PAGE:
February 29, 2012

As time goes by

Late last year, I saw an article in The Courier-Journal, written by Jeffrey Lee Puckett, lamenting the closing of the Southgate House in Newport, Ky. Therein, he recalled one trip we took together (with a few other friends) to see Guided by Voices in the early ’90s. It was the first time either of us had seen a show there. It was a stunning introduction to the facility.

Back then, you could sit on the front lawn and gaze out upon the Ohio River as it stretched out in both directions. There was a brilliant, unobstructed view of the Cincinnati skyline. (An entertainment complex blocks this view almost entirely now.)

There were bands playing in three different parts of the building that night, and there was a kid playing for tips up on the third floor, trying to make enough cash to buy a ticket for the show on the main stage. They even had the cupola open for anybody who wandered up to the top floor and climbed the ladder. What a great place!

Jeffrey’s article, however, included a couple errors, neither of which are particularly significant, but vaguely noteworthy. He misidentified one of the other passengers in our car on that trip, but, of course, this was almost 20 years ago, and we have each made the same trip dozens of times since, with any number of fellow travelers, so I’d chalk that up to conglomeration.

Elsewhere, he suggested my car was unreliable and that I was known for breaking down on I-71 between here and Cincinnati. I’m not sure, but I don’t think any of my cars ever broke down along that route on any occasion before that night, so it rankled me a bit when I saw my vehicular reputation smeared in this way. Still, there have been a couple incidents subsequent to that trip that might have skewed his memory. One memorable excursion involved an attempt to drive my friend Kelly’s Toyota to Bogart’s. (Kelly is not her real name.)

The memory of this trip crossed my mind recently when I ran into Kelly at a local show. Her little car started spewing steam and smoke just as the Carrollton exit appeared on the horizon. We made it to a gas station and called AAA, certain our trip was over, but we ran into some fellow Louisvillians headed to the same show. So, we squeezed into the back seat of the much smaller car and jammed to Slint as we made the second half of our journey.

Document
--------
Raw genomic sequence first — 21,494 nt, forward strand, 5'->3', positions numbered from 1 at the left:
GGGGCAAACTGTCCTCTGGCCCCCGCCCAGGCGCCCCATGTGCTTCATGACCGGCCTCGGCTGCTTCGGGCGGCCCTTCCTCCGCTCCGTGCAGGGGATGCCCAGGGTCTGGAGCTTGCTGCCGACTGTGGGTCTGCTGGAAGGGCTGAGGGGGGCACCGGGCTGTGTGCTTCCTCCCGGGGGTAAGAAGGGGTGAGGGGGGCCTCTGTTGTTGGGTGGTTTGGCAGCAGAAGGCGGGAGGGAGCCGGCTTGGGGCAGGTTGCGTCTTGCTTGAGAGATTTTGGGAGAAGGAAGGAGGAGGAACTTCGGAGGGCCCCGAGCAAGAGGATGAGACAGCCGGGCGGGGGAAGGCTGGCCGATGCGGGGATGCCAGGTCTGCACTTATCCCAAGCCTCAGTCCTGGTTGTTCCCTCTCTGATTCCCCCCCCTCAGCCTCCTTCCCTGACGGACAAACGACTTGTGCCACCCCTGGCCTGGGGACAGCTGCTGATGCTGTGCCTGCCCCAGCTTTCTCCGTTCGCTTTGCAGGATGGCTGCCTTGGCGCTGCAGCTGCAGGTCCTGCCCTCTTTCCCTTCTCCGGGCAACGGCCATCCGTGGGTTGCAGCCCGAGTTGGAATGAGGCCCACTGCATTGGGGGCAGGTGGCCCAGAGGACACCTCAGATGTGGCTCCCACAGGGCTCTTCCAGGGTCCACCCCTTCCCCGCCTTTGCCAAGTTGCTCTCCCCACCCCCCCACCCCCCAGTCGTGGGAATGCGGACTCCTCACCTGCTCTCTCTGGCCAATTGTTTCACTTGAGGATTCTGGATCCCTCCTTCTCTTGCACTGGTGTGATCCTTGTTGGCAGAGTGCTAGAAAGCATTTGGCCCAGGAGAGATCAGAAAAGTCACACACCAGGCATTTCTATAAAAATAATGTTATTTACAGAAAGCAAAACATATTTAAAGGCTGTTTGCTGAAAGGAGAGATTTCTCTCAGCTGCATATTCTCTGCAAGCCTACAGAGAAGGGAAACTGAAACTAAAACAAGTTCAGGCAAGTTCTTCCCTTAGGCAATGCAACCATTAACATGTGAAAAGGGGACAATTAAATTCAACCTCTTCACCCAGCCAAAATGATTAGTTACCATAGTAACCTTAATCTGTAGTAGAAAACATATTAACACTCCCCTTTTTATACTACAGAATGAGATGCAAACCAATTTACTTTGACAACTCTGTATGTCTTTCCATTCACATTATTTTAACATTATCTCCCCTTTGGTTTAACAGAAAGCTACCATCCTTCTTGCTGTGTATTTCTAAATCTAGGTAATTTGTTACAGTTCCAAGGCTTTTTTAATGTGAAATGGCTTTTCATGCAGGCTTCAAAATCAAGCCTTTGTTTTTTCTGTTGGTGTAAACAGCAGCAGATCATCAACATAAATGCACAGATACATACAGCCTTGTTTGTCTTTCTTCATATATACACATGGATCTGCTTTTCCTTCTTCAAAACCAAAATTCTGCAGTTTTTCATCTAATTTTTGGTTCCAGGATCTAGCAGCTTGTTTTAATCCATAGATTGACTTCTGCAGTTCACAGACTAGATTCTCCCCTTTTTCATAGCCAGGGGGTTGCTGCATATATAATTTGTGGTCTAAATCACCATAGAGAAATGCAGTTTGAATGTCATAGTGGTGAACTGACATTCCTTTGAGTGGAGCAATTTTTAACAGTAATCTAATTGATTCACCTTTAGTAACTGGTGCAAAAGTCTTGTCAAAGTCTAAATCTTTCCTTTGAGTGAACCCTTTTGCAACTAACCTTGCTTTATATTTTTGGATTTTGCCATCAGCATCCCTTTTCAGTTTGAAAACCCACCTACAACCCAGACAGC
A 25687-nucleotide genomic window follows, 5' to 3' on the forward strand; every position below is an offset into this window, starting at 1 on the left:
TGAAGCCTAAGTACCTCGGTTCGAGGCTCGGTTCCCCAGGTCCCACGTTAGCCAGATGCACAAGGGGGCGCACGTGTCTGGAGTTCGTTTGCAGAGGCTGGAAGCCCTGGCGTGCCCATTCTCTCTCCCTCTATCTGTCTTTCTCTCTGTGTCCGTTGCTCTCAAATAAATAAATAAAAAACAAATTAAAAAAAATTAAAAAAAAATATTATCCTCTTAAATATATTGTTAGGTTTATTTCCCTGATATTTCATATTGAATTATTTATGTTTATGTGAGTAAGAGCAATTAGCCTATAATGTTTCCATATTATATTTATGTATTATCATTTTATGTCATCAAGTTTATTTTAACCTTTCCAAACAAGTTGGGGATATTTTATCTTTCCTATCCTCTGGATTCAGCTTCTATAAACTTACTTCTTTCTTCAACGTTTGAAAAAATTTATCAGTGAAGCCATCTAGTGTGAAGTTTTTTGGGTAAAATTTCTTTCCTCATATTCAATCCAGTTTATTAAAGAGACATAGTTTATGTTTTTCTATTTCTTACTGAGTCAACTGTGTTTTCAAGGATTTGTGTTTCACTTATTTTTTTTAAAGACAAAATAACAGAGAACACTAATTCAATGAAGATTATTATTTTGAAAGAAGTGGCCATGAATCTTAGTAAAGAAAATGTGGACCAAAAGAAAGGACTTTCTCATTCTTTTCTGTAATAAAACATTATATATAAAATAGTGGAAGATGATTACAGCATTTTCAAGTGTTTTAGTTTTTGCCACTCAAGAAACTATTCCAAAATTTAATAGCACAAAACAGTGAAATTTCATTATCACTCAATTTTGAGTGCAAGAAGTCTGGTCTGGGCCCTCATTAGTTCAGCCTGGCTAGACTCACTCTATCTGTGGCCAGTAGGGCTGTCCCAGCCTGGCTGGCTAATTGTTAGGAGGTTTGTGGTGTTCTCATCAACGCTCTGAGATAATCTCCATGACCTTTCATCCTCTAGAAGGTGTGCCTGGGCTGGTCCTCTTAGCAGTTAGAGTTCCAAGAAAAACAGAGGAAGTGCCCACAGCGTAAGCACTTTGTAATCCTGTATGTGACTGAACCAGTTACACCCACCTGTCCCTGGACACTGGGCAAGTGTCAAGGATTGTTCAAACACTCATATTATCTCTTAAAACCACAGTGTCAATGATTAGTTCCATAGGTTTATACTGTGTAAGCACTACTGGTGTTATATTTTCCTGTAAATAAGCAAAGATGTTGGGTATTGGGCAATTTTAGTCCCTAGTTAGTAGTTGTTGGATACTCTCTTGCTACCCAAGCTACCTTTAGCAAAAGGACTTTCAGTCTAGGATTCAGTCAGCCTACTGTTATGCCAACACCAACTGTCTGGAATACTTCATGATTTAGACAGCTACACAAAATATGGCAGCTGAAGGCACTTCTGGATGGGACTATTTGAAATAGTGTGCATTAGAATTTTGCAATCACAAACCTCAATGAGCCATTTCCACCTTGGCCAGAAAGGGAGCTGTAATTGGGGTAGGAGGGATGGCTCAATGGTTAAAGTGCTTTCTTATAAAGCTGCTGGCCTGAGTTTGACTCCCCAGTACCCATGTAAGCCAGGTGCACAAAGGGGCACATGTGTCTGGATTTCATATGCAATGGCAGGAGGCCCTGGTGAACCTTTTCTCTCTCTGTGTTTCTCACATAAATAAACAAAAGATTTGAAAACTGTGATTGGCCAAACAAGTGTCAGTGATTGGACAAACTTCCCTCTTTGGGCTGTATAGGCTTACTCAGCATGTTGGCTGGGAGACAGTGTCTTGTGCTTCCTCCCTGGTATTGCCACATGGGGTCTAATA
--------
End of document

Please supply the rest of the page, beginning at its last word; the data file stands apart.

We hit Bogart’s just as the Jon Spencer Blues Explosion took the stage. I can still remember the brightness of Spencer’s yellow, long-sleeve button-down shirt as he thrashed on his guitar, falling on the floor as he played.

Until very recently, I wasn’t sure who it was who had picked us up. I didn’t know the guy at the time. A couple days after seeing Kelly last week, it occurred to me that it might have been a fellow I had become acquainted with recently through Facebook, so I messaged him. He said he remembered giving somebody a ride to one show or another at some point, but he didn’t remember who or when, but then I remembered one of the other passengers, and he remembered, too, and the whole picture came clear.

It’s funny what will stick in one’s memory. A few years ago, I ran into Bob Nastanovich at a wedding, and he asked me if I remembered the first time we’d met. I didn’t, so he told me about a snowy night, years earlier (probably 1991), when he and Britt Walford had gone to see a movie at the Vogue in St. Matthews and their car broke down. My girlfriend and I happened to be at the same show, and although we didn’t know those guys very well, we gave them a ride back to the Highlands. Bob told me he’d always heard I was a jerk, but he never thought that was so. I told him to keep that opinion to himself, damn it.

I find it odd that I didn’t remember the incident. I still can’t. I have no problem remembering those times when I feel bad for doing something rude. Maybe if I’m nice all the time, I will be able to forget my life completely.